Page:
Hoy pongo ante ti la vida o la muerte – Carta Pastoral sobre Narcotráfico y Drogadicción

InSight Crime Analysis

The Bolivian bishops’ outspokenness on the topic of organized crime comes rather unexpectedly. While the Bolivian Church has expressed its worries and clashed with the government on the drug issue for decades, this appears to be the deepest criticism of the state’s role in the narcotics industry by Bolivia’s bishops in recent years.

Less surprising is the Bolivian government’s bitter reaction to the letter. President Evo Morales said that it was incomprehensible that the Church should accuse members of the government of drug trafficking, and demanded the institution immediately present names of the allegedly corrupt officials.

“Be responsible with your discourse,” Morales stated, adding that if the Church did not provide evidence he would assume the institution wanted to “attack the indigenous movement, like in the past.”

Other officials have reproached the Church‘s “gaffe” for being politically and ideologically charged, and for overlooking the state’s purported advances against drug trafficking.

SEE ALSO:  Coverage of Security Policy

Indeed, in Latin America — a region with a very strong religious culture — the Church’s participation in the organized crime debate can be a slippery one. This is in part due to a conservative attitude that is often at odds with national and international politics. The Bolivian bishop’s tough stance on drug consumption, for example, could potentially help polarize the drug liberalization debate that has steadily been gaining traction in the region.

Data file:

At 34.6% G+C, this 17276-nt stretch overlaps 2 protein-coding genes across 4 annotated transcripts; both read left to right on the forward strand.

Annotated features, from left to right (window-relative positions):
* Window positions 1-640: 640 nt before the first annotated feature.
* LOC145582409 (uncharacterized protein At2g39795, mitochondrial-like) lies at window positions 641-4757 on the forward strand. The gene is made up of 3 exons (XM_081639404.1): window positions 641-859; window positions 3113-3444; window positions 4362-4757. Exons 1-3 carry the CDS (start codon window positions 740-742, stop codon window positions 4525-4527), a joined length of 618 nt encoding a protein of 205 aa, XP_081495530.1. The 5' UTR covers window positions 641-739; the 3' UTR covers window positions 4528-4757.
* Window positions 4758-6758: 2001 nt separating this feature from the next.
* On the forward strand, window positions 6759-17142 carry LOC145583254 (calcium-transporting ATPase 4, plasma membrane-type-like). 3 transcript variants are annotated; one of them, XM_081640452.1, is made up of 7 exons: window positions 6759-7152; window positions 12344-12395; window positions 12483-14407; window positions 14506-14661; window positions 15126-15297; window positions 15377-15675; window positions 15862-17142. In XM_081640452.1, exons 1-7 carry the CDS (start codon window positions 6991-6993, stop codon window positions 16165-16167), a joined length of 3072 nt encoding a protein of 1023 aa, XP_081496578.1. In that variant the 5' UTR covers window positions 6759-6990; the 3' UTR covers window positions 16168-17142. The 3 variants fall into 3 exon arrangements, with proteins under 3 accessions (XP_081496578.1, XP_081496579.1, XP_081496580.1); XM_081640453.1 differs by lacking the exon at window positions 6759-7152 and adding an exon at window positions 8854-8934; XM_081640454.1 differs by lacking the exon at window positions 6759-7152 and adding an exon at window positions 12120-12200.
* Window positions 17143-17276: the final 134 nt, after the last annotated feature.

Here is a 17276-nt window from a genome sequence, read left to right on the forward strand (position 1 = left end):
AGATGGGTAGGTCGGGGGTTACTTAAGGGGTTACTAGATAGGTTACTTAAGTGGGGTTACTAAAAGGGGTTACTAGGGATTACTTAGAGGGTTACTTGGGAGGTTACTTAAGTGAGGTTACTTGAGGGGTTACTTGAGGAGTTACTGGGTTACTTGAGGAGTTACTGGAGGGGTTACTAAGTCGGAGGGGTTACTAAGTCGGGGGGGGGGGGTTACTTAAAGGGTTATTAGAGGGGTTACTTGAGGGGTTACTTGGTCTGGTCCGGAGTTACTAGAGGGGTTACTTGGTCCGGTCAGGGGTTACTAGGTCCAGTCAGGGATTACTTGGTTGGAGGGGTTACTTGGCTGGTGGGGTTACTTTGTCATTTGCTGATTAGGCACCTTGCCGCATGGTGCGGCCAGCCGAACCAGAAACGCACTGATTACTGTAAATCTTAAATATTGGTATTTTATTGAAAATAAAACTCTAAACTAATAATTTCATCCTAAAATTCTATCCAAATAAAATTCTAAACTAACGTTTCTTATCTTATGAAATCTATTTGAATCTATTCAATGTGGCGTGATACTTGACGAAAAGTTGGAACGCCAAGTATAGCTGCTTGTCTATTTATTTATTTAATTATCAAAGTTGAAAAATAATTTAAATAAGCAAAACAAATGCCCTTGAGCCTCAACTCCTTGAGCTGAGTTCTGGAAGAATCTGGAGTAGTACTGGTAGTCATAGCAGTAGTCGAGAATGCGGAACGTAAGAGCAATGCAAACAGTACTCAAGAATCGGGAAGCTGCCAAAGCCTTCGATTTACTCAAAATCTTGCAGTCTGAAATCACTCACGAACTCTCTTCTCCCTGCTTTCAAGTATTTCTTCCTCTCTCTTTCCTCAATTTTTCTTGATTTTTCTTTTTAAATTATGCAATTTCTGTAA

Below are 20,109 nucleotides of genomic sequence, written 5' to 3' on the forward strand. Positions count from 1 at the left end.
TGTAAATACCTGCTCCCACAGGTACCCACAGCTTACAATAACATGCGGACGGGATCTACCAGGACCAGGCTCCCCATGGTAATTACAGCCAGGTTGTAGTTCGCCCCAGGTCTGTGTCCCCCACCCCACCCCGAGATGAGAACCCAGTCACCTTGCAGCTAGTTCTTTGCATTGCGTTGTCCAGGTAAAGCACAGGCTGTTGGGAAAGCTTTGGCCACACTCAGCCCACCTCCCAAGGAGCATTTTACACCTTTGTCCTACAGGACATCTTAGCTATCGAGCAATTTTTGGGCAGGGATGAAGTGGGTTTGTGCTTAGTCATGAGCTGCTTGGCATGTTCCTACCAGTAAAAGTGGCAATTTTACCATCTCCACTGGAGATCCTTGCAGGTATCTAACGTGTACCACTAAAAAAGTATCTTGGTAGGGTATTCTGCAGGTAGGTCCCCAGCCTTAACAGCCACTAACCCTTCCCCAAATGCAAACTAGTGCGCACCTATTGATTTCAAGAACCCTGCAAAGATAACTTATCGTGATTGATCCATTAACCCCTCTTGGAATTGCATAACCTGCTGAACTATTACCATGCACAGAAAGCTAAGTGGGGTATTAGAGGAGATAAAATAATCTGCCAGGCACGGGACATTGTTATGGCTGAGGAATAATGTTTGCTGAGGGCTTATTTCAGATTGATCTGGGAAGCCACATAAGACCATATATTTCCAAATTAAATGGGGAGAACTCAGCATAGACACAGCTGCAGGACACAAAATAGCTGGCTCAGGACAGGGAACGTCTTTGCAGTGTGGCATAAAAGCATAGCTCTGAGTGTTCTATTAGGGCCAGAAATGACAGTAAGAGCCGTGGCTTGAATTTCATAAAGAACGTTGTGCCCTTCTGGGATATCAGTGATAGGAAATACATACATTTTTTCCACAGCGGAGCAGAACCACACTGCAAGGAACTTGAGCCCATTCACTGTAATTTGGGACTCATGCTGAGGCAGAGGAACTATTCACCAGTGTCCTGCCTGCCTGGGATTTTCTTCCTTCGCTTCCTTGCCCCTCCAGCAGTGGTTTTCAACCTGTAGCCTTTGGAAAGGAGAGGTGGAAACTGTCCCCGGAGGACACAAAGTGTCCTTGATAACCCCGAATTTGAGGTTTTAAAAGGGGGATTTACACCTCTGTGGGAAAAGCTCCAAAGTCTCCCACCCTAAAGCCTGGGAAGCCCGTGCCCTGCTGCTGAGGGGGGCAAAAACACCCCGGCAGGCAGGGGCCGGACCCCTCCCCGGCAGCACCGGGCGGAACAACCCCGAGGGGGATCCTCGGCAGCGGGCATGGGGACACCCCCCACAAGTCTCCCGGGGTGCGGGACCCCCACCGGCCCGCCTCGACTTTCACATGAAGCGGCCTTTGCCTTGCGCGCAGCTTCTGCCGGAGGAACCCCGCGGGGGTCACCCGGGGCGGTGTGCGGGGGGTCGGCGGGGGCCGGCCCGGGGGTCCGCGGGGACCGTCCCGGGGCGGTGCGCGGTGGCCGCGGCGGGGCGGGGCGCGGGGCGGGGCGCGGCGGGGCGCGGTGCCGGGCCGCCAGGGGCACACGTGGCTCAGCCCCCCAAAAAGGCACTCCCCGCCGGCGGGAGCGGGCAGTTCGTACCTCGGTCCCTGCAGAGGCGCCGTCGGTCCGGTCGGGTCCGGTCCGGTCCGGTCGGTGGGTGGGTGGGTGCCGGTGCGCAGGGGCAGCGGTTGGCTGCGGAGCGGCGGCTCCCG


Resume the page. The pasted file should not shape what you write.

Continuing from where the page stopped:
What’s more, the Church has itself been implicated in organized crime in various countries including Mexico, Argentina and Paraguay, undermining its credibility.

Nevertheless, this has not stopped religious figures across the continent from making their voices heard in the fight against drugs. The Church has also been called upon to broker truces involving illegal armed groups, including the 2012 El Salvador gang truce and past peace negotiations with Colombian guerrillas — agreements that ultimately failed.

Compartir icon icon icon

What are your thoughts? Click here to send InSight Crime your comments.